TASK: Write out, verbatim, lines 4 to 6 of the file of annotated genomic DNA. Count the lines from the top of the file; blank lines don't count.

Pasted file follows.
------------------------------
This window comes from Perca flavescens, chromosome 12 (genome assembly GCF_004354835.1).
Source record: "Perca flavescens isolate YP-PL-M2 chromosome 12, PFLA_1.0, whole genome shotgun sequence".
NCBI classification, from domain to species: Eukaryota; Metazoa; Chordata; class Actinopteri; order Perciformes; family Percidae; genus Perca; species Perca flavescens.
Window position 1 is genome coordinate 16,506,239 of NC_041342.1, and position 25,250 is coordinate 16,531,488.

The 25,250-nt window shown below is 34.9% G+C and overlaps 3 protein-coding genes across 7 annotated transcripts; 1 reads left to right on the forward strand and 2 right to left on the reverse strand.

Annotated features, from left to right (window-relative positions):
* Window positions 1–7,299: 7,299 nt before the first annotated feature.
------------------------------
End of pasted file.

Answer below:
Window position 1 is genome coordinate 16,506,239 of NC_041342.1, and position 25,250 is coordinate 16,531,488.

The 25,250-nt window shown below is 34.9% G+C and overlaps 3 protein-coding genes across 7 annotated transcripts; 1 reads left to right on the forward strand and 2 right to left on the reverse strand.

Annotated features, from left to right (window-relative positions):